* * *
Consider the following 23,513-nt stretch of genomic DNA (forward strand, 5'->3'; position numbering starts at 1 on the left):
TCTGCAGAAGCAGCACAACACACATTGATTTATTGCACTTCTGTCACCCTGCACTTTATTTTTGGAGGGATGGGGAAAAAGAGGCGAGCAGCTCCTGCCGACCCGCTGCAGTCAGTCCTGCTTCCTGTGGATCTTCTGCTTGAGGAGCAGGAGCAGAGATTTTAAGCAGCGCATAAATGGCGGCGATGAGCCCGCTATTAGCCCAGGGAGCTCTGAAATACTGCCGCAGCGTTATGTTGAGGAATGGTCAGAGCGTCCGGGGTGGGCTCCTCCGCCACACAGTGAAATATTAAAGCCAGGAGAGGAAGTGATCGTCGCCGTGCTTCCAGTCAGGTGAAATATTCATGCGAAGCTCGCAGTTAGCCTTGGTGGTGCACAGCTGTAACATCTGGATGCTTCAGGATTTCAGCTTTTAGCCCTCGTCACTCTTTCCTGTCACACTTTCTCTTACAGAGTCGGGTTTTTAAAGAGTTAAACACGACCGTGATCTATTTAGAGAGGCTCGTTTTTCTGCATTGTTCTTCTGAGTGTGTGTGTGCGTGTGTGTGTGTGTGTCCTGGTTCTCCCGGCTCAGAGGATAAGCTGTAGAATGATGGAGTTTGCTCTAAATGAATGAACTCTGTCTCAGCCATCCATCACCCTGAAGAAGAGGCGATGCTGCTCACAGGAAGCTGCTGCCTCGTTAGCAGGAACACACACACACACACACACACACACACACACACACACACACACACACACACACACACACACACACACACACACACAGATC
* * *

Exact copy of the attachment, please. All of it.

Consider the following 23,513-nt stretch of genomic DNA (forward strand, 5'->3'; position numbering starts at 1 on the left):
TCTGCAGAAGCAGCACAACACACATTGATTTATTGCACTTCTGTCACCCTGCACTTTATTTTTGGAGGGATGGGGAAAAAGAGGCGAGCAGCTCCTGCCGACCCGCTGCAGTCAGTCCTGCTTCCTGTGGATCTTCTGCTTGAGGAGCAGGAGCAGAGATTTTAAGCAGCGCATAAATGGCGGCGATGAGCCCGCTATTAGCCCAGGGAGCTCTGAAATACTGCCGCAGCGTTATGTTGAGGAATGGTCAGAGCGTCCGGGGTGGGCTCCTCCGCCACACAGTGAAATATTAAAGCCAGGAGAGGAAGTGATCGTCGCCGTGCTTCCAGTCAGGTGAAATATTCATGCGAAGCTCGCAGTTAGCCTTGGTGGTGCACAGCTGTAACATCTGGATGCTTCAGGATTTCAGCTTTTAGCCCTCGTCACTCTTTCCTGTCACACTTTCTCTTACAGAGTCGGGTTTTTAAAGAGTTAAACACGACCGTGATCTATTTAGAGAGGCTCGTTTTTCTGCATTGTTCTTCTGAGTGTGTGTGTGCGTGTGTGTGTGTGTGTCCTGGTTCTCCCGGCTCAGAGGATAAGCTGTAGAATGATGGAGTTTGCTCTAAATGAATGAACTCTGTCTCAGCCATCCATCACCCTGAAGAAGAGGCGATGCTGCTCACAGGAAGCTGCTGCCTCGTTAGCAGGAACACACACACACACACACACACACACACACACACACACACACACACACACACACACACACACACACACACACACACAGATC